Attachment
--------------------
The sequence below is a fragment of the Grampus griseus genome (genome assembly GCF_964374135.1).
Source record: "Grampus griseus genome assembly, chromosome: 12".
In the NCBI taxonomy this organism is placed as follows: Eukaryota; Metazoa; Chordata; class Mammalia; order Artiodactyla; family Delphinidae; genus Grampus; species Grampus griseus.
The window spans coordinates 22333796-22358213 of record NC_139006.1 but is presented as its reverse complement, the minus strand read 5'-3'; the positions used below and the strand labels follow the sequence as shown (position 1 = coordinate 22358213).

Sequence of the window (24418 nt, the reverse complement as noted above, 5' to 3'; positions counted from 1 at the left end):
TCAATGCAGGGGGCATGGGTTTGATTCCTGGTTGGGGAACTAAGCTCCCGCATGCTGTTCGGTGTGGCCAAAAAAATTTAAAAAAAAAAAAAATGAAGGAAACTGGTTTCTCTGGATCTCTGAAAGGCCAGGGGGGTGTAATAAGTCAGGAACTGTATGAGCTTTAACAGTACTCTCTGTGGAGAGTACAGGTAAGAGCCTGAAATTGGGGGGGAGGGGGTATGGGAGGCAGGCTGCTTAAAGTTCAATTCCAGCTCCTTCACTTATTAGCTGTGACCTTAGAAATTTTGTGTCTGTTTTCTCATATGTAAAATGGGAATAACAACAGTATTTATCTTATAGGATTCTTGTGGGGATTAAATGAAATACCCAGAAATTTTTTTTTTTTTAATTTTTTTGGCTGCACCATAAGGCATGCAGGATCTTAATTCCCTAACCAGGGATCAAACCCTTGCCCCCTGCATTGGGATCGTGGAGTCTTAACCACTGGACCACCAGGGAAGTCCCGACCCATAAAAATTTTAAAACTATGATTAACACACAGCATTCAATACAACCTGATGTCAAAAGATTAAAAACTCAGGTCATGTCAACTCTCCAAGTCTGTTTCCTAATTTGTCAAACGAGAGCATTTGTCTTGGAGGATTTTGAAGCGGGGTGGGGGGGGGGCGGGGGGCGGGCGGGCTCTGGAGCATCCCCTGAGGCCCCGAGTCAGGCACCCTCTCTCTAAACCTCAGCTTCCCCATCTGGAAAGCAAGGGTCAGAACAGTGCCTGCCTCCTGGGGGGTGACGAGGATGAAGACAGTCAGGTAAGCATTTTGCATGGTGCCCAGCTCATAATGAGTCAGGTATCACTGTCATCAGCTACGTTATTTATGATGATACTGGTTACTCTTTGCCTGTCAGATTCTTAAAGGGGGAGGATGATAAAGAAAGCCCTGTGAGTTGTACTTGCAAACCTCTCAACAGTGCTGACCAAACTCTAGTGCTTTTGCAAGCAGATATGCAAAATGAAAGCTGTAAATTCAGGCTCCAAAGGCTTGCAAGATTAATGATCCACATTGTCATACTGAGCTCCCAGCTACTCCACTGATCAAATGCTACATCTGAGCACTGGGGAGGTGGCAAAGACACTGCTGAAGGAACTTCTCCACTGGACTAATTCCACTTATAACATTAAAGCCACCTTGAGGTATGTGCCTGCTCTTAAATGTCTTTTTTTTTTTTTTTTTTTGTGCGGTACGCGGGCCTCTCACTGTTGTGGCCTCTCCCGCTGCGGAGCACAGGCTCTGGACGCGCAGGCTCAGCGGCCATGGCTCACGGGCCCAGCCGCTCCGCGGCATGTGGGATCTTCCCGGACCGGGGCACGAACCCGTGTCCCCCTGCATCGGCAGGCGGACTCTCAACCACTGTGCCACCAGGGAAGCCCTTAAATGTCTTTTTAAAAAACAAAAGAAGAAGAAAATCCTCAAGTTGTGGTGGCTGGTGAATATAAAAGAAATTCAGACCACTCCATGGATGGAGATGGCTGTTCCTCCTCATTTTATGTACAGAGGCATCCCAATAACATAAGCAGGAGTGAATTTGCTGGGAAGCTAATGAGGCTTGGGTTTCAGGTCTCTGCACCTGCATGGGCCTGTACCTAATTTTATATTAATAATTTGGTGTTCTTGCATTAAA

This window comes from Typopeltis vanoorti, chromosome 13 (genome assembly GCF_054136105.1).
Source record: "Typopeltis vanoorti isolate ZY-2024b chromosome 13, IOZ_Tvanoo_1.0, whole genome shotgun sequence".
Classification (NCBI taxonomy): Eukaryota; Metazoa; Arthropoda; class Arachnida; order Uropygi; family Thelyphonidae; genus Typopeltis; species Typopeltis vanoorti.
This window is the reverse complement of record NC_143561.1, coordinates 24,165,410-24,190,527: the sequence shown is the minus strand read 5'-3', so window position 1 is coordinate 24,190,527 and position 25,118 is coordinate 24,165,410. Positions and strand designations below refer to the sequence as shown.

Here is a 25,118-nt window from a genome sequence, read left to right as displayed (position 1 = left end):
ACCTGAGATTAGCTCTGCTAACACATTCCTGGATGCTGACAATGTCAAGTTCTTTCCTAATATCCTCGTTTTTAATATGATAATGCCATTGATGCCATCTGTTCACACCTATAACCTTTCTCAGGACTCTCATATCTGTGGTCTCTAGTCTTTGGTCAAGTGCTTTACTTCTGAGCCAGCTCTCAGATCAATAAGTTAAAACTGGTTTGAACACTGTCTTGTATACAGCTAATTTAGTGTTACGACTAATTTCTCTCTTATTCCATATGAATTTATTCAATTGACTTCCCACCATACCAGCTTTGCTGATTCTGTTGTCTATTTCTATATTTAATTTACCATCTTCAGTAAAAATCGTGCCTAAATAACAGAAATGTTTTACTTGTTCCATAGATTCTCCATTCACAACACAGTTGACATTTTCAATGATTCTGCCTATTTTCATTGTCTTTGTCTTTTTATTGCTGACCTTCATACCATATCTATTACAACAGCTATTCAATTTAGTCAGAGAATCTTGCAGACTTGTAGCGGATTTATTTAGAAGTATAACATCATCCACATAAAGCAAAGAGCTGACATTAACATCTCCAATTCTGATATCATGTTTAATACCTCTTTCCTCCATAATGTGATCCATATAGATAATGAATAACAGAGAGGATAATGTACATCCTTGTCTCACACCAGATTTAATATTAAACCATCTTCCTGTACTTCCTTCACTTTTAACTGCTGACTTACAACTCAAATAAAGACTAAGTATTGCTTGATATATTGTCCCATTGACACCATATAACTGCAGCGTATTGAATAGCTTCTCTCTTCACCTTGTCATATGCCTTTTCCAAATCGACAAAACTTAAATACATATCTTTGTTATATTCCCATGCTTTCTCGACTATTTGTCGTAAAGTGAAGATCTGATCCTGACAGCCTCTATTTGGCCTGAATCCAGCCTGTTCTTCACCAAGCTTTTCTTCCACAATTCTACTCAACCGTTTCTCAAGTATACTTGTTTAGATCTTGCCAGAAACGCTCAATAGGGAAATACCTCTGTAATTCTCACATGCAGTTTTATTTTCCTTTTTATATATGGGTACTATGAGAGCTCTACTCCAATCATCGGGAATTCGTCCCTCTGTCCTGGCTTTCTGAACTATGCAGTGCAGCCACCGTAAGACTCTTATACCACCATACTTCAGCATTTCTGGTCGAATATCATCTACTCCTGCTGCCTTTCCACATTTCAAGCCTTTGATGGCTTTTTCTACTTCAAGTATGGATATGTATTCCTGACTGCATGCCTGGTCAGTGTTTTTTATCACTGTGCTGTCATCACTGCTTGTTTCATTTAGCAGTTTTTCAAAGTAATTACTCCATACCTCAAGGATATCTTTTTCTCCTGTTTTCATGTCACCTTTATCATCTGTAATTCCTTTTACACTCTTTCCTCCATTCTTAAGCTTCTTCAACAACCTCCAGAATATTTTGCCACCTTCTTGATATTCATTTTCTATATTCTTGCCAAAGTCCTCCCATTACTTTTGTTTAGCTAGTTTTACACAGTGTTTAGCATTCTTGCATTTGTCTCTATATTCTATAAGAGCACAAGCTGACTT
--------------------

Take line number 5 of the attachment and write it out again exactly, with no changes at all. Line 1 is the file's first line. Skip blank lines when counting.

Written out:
Sequence of the window (24418 nt, the reverse complement as noted above, 5' to 3'; positions counted from 1 at the left end):